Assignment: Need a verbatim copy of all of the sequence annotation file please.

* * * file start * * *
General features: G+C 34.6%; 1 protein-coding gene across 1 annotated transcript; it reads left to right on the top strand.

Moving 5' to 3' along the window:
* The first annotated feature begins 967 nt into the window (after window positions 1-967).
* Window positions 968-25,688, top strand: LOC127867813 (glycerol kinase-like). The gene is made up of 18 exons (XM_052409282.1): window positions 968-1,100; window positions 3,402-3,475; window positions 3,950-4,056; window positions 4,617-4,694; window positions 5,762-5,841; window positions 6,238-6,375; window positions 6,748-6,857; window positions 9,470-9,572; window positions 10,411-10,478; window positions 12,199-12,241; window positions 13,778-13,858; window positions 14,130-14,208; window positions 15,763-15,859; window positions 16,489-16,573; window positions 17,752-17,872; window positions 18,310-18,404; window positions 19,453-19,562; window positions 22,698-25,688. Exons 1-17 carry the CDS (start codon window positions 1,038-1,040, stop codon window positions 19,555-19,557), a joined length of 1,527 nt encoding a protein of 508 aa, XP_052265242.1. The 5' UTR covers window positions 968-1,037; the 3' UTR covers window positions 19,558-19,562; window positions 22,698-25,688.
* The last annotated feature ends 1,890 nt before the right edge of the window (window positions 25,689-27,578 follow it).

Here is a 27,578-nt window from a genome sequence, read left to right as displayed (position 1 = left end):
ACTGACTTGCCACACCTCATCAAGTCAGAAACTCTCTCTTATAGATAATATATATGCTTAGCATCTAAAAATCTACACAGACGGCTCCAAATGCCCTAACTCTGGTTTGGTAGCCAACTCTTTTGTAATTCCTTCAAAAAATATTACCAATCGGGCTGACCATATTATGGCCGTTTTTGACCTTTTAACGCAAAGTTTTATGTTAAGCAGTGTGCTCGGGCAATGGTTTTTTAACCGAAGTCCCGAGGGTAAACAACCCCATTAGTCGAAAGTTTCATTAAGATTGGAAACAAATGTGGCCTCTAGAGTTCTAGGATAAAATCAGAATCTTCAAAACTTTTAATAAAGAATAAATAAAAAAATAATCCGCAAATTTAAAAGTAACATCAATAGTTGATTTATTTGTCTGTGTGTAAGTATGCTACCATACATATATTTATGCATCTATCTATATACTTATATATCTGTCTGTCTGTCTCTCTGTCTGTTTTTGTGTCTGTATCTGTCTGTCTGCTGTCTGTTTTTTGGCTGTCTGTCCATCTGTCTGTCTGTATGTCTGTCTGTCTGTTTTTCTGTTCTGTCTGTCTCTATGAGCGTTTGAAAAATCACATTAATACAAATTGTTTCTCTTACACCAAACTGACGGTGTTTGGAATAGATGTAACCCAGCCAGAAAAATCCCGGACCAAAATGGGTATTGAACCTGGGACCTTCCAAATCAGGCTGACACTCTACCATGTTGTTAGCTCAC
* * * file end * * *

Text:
General features: G+C 34.6%; 1 protein-coding gene across 1 annotated transcript; it reads left to right on the top strand.

Moving 5' to 3' along the window:
* The first annotated feature begins 967 nt into the window (after window positions 1-967).
* Window positions 968-25,688, top strand: LOC127867813 (glycerol kinase-like). The gene is made up of 18 exons (XM_052409282.1): window positions 968-1,100; window positions 3,402-3,475; window positions 3,950-4,056; window positions 4,617-4,694; window positions 5,762-5,841; window positions 6,238-6,375; window positions 6,748-6,857; window positions 9,470-9,572; window positions 10,411-10,478; window positions 12,199-12,241; window positions 13,778-13,858; window positions 14,130-14,208; window positions 15,763-15,859; window positions 16,489-16,573; window positions 17,752-17,872; window positions 18,310-18,404; window positions 19,453-19,562; window positions 22,698-25,688. Exons 1-17 carry the CDS (start codon window positions 1,038-1,040, stop codon window positions 19,555-19,557), a joined length of 1,527 nt encoding a protein of 508 aa, XP_052265242.1. The 5' UTR covers window positions 968-1,037; the 3' UTR covers window positions 19,558-19,562; window positions 22,698-25,688.
* The last annotated feature ends 1,890 nt before the right edge of the window (window positions 25,689-27,578 follow it).

Here is a 27,578-nt window from a genome sequence, read left to right as displayed (position 1 = left end):
ACTGACTTGCCACACCTCATCAAGTCAGAAACTCTCTCTTATAGATAATATATATGCTTAGCATCTAAAAATCTACACAGACGGCTCCAAATGCCCTAACTCTGGTTTGGTAGCCAACTCTTTTGTAATTCCTTCAAAAAATATTACCAATCGGGCTGACCATATTATGGCCGTTTTTGACCTTTTAACGCAAAGTTTTATGTTAAGCAGTGTGCTCGGGCAATGGTTTTTTAACCGAAGTCCCGAGGGTAAACAACCCCATTAGTCGAAAGTTTCATTAAGATTGGAAACAAATGTGGCCTCTAGAGTTCTAGGATAAAATCAGAATCTTCAAAACTTTTAATAAAGAATAAATAAAAAAATAATCCGCAAATTTAAAAGTAACATCAATAGTTGATTTATTTGTCTGTGTGTAAGTATGCTACCATACATATATTTATGCATCTATCTATATACTTATATATCTGTCTGTCTGTCTCTCTGTCTGTTTTTGTGTCTGTATCTGTCTGTCTGCTGTCTGTTTTTTGGCTGTCTGTCCATCTGTCTGTCTGTATGTCTGTCTGTCTGTTTTTCTGTTCTGTCTGTCTCTATGAGCGTTTGAAAAATCACATTAATACAAATTGTTTCTCTTACACCAAACTGACGGTGTTTGGAATAGATGTAACCCAGCCAGAAAAATCCCGGACCAAAATGGGTATTGAACCTGGGACCTTCCAAATCAGGCTGACACTCTACCATGTTGTTAGCTCAC